The last mile - unpicking the trends affecting the last mile delivery sector

Increased demand for home delivery from the recent Covid lockdown looks set to stay as shopping habits shift further online. For the first time in its 500 year history Royal Mail recently announced parcel revenues have overtaken letters after seeing unprecedented volume growth this year, with people spending significantly more time at home and unable to go shopping in-store. This growth in home delivery has continued with Black Friday sales and the peak Christmas shopping period increasingly being done online. The PwC golden quarter research shows for Black Friday in 2019 in-store shopping was already as low as 23% of sales, with this decreasing in 2020 due to the impact of Covid. This growth in online shopping is following the trend set with Singles Day in China seeing Alibaba report $51bn of sales in a day, rising 26% on the previous year.

As last mile carriers continue to respond to both Covid and the consumer’s shift in shopping habits, there are three key market trends that are changing the last mile delivery sector:

Time delivery

Customers want reliable, fast, responsive and flexible delivery times that fit around their lifestyles and schedules

Time delivery

Retailers and technology companies are investing significantly in solutions to provide last mile offerings since barriers to entry are deemed low

Time delivery

An increased focus by regulatory bodies on environmental policies, such as emissions targets and other “green” friendly regulations

Those three factors, combined with volume growth and market pressures have accelerated the need for traditional last mile carriers to transform and digitise their operations to remain competitive.

With so much data and new technologies available, being able to interpret the data, maintain flexibility and complete proof of concepts quickly to learn and fail fast is imperative.

The challenge facing traditional last mile carriers

Customer demands are changing and speed is of the essence to remain competitive. Volume continues to grow as shoppers move from the high street to online. There is also a move, led by Amazon, towards free or subscription based next day delivery. While consumers are still highly price sensitive on delivery options, there are now over 15 million UK shoppers who have signed up to Amazon Prime. This subscription not only brings additional revenue in from the service fee but also drives spending, with Amazon Prime members spending 230% more than non prime members in 2019. Consumers are not just looking for faster delivery times but they are also pushing for increased flexibility and visibility; they want to be able to select the timing and location of each delivery and be able to track that delivery all the way through the supply chain.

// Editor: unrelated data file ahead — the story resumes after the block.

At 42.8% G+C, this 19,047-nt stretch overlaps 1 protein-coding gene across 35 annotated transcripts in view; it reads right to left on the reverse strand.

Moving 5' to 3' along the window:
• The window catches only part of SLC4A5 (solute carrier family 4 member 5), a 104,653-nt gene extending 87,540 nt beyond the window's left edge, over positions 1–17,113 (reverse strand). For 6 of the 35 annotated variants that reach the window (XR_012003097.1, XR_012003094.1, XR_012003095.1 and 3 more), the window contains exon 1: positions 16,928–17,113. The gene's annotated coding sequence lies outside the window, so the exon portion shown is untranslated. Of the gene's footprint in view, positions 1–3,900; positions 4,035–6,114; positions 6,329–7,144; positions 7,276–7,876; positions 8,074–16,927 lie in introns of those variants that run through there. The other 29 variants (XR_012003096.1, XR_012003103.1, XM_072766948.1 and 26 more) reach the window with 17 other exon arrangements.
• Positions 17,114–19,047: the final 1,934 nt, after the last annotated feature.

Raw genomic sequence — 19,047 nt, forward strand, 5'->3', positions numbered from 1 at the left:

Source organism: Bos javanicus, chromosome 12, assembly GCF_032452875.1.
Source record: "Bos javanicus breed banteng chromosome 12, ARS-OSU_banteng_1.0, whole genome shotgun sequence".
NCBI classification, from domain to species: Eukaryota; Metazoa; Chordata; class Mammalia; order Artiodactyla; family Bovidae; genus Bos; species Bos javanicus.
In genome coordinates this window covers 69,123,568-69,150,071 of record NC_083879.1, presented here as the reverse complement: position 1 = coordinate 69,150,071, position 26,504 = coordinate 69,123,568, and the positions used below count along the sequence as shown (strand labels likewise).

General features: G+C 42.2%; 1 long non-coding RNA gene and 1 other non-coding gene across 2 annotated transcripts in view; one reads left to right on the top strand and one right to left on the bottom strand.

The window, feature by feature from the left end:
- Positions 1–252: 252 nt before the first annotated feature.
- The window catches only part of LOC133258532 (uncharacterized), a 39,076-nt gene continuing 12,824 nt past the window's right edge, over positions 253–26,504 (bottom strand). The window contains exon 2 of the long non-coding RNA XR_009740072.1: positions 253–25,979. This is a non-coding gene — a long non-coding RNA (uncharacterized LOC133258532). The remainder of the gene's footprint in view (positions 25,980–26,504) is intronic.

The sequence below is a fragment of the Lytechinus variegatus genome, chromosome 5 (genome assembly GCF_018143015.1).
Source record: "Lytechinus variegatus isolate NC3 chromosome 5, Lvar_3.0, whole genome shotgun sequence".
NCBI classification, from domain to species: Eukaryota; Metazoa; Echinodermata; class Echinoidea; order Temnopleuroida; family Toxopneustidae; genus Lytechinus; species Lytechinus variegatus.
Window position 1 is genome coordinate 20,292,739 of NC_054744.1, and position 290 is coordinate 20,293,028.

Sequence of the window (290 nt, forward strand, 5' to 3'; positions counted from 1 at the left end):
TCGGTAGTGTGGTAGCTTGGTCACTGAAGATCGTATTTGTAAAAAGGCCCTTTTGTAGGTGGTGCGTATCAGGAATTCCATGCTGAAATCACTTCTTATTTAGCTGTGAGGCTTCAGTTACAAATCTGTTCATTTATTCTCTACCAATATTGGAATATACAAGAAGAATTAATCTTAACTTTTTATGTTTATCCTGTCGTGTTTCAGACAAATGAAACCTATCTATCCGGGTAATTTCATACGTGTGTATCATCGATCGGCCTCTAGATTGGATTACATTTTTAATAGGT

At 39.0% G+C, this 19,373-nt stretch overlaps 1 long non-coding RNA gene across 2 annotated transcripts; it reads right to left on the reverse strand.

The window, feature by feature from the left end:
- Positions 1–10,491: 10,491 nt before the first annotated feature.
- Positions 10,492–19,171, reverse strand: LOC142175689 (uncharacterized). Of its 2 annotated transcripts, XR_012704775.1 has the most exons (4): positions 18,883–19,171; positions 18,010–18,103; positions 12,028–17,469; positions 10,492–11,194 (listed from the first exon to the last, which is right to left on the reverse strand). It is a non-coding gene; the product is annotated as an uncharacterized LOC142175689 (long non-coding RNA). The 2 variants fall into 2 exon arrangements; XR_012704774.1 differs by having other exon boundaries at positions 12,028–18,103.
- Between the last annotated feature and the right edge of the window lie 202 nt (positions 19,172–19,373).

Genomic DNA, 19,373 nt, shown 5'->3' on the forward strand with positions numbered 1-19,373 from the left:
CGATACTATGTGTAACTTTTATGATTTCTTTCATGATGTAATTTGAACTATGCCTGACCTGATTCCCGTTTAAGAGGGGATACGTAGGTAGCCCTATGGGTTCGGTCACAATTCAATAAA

Technology is driving new and innovative ways of being able to deliver to customers. From drones to automated vehicles, technology giants are looking to take a share of the growing last mile market. While carriers have previously invested in in-house technology to enhance their delivery model (increasing efficiency, optimising routes, and providing traceability) they will need to accelerate this to remain competitive with the specialist technology companies. Traditional vehicles and methods of delivery in both urban and rural areas will be outdated within 5 to 10 years based on the predictions by the top automotive companies for the timelines for autonomous vehicles.

Environmental awareness is growing and with that consumers and governments are increasingly focused on sustainability, making purchasing or policy decisions based on the potential environmental impact. Boris Johnson’s recent 10 point plan laid out measures to scale up the nation’s climate ambition. Major cities are setting timelines for going fully “green”. London continues to expand and improve its environmental policies; this year in April the Ultra Low Emissions Zone (ULEZ) came into force in central London and will expand to an area as far as the North and South circular roads from October 2021. These types of policies are not just confined to the capital, Bristol City Council has approved a ban on all diesel cars in the city centre during the day from 2021. This ever-changing regulatory landscape will only continue to expand across the UK; fundamentally changing carrier networks, delivery methods and vehicle requirements as plans accelerate to stop the sale of petrol and diesel vehicles.

With such a dynamic environment how can last mile carriers remain competitive and keep up with customers, technology and policies?

Investing in technology is a necessity